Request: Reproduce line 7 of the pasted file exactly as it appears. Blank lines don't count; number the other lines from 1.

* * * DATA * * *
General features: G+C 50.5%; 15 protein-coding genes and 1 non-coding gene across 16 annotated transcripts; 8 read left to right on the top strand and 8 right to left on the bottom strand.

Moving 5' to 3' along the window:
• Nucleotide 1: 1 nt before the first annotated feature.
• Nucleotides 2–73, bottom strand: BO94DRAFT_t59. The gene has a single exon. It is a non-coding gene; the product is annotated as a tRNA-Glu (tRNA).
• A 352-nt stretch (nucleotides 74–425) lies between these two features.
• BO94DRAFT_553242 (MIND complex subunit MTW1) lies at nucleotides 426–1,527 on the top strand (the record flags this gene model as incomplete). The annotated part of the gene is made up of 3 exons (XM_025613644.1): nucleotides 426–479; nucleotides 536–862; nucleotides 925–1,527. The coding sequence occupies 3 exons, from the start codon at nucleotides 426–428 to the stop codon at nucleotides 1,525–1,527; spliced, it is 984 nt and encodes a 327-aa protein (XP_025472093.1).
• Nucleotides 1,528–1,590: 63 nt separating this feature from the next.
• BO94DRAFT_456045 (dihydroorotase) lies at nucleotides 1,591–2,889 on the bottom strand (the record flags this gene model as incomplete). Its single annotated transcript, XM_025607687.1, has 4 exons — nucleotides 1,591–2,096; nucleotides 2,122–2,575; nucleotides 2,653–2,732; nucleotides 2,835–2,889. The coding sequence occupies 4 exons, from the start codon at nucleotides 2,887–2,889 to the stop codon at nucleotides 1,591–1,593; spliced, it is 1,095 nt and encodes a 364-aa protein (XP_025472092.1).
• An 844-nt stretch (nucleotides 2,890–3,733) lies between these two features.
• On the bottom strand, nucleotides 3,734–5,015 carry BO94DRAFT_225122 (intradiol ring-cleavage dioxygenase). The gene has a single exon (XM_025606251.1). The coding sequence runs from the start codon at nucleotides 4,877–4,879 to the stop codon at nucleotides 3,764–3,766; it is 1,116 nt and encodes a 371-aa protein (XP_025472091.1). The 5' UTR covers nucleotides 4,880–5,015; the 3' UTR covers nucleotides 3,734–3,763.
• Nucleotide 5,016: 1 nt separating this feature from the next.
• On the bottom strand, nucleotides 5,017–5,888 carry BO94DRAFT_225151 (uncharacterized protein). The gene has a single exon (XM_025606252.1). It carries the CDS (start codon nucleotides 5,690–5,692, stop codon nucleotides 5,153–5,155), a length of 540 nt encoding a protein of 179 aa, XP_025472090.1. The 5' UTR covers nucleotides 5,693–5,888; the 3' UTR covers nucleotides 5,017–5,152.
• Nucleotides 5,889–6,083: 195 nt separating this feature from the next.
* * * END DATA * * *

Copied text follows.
• Nucleotides 1,528–1,590: 63 nt separating this feature from the next.